refractory gang —
eyes, toes, night sweats
a heart overthrown
like my dad I yell
at the screen, what new thing now?
Image: Skeleton dancers and band on theatre stage, Sydney, c. 1928. Photographer unknown c/- State Library of New South Wales on Flickr. Musing on the body and what we inherit (including a dodgy heart) from our parents…
And for music today – here’s Gianluca Littera on harmonica with Quartetto Energie Nove playing with Gordon Jacob’s Divertimento for Harmonica and Strings (Youtube). The whole album’s worth exploring (as long as the harmonica wasn’t spoiled for you by listening to years of Max Geldray playing in the musical intermissions on The Goon Show on the BBC).
such a battle
just reading your poetry
mosquitoes dance the page
she will inherit (not us)
— how she sings the harvest
Image: untitled by Daniel Iván on Flickr. A piece inspired by Rodney Jones’ poem about war and violence The Mosquito – which I was reading in my kitchen at 5am under attack from the subject of his poem (the last line is taken from his poem).
barely waves, turquoise
lift and settle
anything, send us anything
Image: Harold Salvage sunbaking, “The Sunbather” from Camping trips on Culburra Beach by Max Dupain and Olive Cotton c/- State Library of NSW on Flickr
Music this morning, here’s Australian musician Andrew Tuttle with reminiscence of Alexandra (Youtube has the live performance), very chill – banjo, cicadas and sprinklers on the lawns – and no surf today.
blown sand blocks our street
duneland has returned
like the past
finds us oddly
unready its tidings
Image: Dunes south of Port Kembla, c. 1940s c/- Wollongong Library. A tanka inspired by the brief closure of a local road after a few days of strong southerlies. This area was subject to some ‘dune shaping’ recently by the local council which involved removal of foredune vegetation which (in my view) helped stabilise the sand. That said, the past is implacable.
Wollongong poet, publisher and Australian poetry legend Ron Pretty has published a collection of his work over 50 years of writing.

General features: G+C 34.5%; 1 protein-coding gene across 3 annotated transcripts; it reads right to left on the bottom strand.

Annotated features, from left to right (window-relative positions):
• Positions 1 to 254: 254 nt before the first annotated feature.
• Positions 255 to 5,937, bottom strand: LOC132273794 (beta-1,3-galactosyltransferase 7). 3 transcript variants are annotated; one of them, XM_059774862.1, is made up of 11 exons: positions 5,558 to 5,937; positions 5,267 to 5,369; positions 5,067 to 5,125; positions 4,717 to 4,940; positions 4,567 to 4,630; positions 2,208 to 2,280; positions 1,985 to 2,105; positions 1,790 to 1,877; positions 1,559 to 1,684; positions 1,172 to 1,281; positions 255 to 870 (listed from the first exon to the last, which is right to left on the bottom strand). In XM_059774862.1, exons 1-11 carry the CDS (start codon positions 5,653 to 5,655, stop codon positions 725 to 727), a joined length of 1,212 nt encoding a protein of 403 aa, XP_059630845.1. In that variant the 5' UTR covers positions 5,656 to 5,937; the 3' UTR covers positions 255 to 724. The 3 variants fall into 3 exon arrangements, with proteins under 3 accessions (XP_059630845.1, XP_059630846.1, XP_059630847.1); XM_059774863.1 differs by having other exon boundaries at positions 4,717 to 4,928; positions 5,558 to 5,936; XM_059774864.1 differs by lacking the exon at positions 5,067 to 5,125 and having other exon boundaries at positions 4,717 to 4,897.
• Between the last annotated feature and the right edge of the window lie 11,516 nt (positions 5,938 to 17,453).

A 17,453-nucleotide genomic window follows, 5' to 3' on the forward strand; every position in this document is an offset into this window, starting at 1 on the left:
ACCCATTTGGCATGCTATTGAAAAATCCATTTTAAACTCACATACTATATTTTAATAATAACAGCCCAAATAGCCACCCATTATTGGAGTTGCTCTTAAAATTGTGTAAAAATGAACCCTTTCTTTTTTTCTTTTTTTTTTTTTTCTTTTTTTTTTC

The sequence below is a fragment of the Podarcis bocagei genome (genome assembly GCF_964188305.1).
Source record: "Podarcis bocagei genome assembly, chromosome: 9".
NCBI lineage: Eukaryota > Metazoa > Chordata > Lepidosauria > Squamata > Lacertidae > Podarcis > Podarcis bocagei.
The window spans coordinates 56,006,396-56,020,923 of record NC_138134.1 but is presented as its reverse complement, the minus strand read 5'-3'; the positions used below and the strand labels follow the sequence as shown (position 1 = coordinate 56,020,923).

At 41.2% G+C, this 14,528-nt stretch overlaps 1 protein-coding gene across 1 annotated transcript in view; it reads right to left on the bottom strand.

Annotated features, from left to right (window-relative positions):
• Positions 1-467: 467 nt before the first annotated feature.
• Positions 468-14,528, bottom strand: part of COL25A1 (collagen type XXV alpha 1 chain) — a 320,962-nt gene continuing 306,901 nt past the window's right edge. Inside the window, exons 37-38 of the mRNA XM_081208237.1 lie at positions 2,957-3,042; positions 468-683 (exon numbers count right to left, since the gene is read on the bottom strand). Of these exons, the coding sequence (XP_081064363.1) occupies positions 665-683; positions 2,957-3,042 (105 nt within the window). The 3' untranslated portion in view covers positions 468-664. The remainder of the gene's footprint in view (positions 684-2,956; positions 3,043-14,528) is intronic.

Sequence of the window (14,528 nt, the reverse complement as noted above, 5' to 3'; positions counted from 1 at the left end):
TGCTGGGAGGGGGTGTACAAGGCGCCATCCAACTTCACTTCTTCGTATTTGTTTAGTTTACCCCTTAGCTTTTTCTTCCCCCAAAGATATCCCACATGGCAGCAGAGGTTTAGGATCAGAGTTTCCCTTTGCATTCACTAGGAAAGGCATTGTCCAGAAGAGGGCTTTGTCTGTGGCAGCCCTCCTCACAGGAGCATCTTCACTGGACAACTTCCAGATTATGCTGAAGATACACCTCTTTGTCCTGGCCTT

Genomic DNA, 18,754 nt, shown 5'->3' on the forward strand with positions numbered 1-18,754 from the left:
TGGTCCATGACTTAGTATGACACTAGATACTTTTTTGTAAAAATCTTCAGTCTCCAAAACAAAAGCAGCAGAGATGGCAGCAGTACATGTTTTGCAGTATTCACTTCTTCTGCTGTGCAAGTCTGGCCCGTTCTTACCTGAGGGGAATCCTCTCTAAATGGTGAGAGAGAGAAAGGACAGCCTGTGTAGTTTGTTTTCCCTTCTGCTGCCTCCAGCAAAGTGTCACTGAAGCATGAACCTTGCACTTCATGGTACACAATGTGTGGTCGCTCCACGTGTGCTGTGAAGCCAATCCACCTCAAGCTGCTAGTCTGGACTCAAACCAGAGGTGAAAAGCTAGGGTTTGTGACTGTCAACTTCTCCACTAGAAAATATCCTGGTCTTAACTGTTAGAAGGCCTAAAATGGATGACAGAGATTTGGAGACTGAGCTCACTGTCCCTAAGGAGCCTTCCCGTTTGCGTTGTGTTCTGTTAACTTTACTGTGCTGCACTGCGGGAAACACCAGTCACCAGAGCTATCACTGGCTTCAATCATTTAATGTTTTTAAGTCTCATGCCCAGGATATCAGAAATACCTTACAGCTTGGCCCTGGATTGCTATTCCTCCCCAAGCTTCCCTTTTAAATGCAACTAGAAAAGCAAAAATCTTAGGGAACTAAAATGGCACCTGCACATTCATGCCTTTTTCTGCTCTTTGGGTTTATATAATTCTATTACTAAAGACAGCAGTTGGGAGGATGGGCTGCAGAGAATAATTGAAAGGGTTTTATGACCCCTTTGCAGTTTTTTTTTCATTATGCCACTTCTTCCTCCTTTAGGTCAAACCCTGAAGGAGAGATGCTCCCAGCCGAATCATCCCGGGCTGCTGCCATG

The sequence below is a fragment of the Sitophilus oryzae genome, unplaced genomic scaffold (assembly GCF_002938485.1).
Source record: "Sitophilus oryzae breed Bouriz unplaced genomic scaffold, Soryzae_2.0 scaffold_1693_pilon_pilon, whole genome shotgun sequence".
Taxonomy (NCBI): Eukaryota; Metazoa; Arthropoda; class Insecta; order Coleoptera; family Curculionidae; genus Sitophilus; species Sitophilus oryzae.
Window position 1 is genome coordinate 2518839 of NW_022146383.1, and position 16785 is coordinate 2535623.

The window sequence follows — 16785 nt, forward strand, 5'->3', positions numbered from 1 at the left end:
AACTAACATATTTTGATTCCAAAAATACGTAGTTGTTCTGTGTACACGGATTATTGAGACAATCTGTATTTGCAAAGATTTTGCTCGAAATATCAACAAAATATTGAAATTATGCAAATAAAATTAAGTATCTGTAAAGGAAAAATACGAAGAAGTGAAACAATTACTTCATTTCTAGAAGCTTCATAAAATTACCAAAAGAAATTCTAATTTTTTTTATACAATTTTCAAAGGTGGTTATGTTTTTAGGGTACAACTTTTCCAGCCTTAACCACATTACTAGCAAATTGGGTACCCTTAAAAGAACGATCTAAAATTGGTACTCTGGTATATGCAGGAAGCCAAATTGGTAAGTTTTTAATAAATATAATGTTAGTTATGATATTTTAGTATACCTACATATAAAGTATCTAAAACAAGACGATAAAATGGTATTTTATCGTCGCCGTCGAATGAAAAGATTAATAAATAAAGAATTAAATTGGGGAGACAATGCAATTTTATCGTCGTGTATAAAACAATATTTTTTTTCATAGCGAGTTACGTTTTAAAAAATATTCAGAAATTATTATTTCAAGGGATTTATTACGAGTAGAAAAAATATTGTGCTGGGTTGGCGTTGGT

Poetry shifts so quickly it can be hard to keep up. Sometimes I imagine it as a wave, its front rising up full of new exciting voices; voices that have been ignored or silenced; sassy angry voices talking back to the blandness of popular culture and late stage capitalism; urgent voices insisting we act on environmental destruction now.
“Jackson’s book is an extraordinary poetic exploration of his own disability – Marfan’s syndrome, which is disfiguring and distorts the shape of his face and body. His poems are blistering in their power, wonderfully subtle, objective and with no self-pity. “
Similarly, this year I listened to readings from a new anthology Admissions from Red Room Poetry, poems written from the lived experience of mental illness. My warmest memory of that night is as one of the poets came to the critical point in the poem he was struck dumb, overcome with emotion. And we, a room of 80 fans and friends, held our breath as the poet found his composure and courage to keep reading. Powerful words indeed.
So what to make of a collection of someone who’s been writing poetry for over 50 years, has published eight full collections and six chapbooks of poetry? To continue the surf metaphor, this poetry is from the green water out beyond the breakers, it’s deep and cool and collected and exhilarating in its own way. Yes, there are experiments in form, in voice and subject but it also points to the evolution of a writer over time.
Recently, I voiced Ron’s words for a program on Radio 3CR in which two of his poetry colleagues — Kevin Brophy and Alex Skovron — read from 101 poems. It’s a terrific program put together by Tina Ginannoukos from the Spoken Word team at 3CR and gives you an introduction to Ron Pretty’s work (a longer extended version is also available).
After listening to this, you’re going to want to immediately order a copy from Ron’s publisher Pitt Street Poetry.